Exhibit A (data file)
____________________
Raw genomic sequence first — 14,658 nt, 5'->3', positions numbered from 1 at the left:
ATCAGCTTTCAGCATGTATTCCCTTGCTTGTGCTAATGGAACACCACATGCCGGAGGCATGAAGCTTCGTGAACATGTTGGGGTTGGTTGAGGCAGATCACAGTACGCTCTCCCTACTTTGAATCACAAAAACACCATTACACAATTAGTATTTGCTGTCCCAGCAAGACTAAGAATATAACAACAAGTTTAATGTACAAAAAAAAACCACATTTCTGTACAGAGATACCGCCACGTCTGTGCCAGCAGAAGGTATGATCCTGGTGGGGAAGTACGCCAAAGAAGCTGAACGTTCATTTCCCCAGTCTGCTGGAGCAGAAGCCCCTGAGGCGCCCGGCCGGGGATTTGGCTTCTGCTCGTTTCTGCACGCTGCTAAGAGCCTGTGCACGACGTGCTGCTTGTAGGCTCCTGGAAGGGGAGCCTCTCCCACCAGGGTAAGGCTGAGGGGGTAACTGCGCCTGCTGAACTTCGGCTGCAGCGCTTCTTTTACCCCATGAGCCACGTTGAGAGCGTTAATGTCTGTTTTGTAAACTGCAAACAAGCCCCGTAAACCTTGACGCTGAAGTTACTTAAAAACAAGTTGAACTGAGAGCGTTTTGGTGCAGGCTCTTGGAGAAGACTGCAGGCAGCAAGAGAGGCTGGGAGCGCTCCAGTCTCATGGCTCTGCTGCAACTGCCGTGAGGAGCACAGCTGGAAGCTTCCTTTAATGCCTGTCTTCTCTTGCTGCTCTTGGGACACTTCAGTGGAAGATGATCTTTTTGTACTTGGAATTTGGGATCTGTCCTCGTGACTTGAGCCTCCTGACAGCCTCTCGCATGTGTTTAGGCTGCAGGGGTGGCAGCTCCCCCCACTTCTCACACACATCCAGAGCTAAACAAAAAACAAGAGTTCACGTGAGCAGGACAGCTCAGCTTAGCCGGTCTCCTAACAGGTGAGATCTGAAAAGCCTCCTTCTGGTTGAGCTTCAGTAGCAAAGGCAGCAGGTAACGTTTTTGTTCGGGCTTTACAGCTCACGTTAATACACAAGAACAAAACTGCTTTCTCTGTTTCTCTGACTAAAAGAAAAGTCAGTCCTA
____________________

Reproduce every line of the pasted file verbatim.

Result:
Raw genomic sequence first — 14,658 nt, 5'->3', positions numbered from 1 at the left:
ATCAGCTTTCAGCATGTATTCCCTTGCTTGTGCTAATGGAACACCACATGCCGGAGGCATGAAGCTTCGTGAACATGTTGGGGTTGGTTGAGGCAGATCACAGTACGCTCTCCCTACTTTGAATCACAAAAACACCATTACACAATTAGTATTTGCTGTCCCAGCAAGACTAAGAATATAACAACAAGTTTAATGTACAAAAAAAAACCACATTTCTGTACAGAGATACCGCCACGTCTGTGCCAGCAGAAGGTATGATCCTGGTGGGGAAGTACGCCAAAGAAGCTGAACGTTCATTTCCCCAGTCTGCTGGAGCAGAAGCCCCTGAGGCGCCCGGCCGGGGATTTGGCTTCTGCTCGTTTCTGCACGCTGCTAAGAGCCTGTGCACGACGTGCTGCTTGTAGGCTCCTGGAAGGGGAGCCTCTCCCACCAGGGTAAGGCTGAGGGGGTAACTGCGCCTGCTGAACTTCGGCTGCAGCGCTTCTTTTACCCCATGAGCCACGTTGAGAGCGTTAATGTCTGTTTTGTAAACTGCAAACAAGCCCCGTAAACCTTGACGCTGAAGTTACTTAAAAACAAGTTGAACTGAGAGCGTTTTGGTGCAGGCTCTTGGAGAAGACTGCAGGCAGCAAGAGAGGCTGGGAGCGCTCCAGTCTCATGGCTCTGCTGCAACTGCCGTGAGGAGCACAGCTGGAAGCTTCCTTTAATGCCTGTCTTCTCTTGCTGCTCTTGGGACACTTCAGTGGAAGATGATCTTTTTGTACTTGGAATTTGGGATCTGTCCTCGTGACTTGAGCCTCCTGACAGCCTCTCGCATGTGTTTAGGCTGCAGGGGTGGCAGCTCCCCCCACTTCTCACACACATCCAGAGCTAAACAAAAAACAAGAGTTCACGTGAGCAGGACAGCTCAGCTTAGCCGGTCTCCTAACAGGTGAGATCTGAAAAGCCTCCTTCTGGTTGAGCTTCAGTAGCAAAGGCAGCAGGTAACGTTTTTGTTCGGGCTTTACAGCTCACGTTAATACACAAGAACAAAACTGCTTTCTCTGTTTCTCTGACTAAAAGAAAAGTCAGTCCTA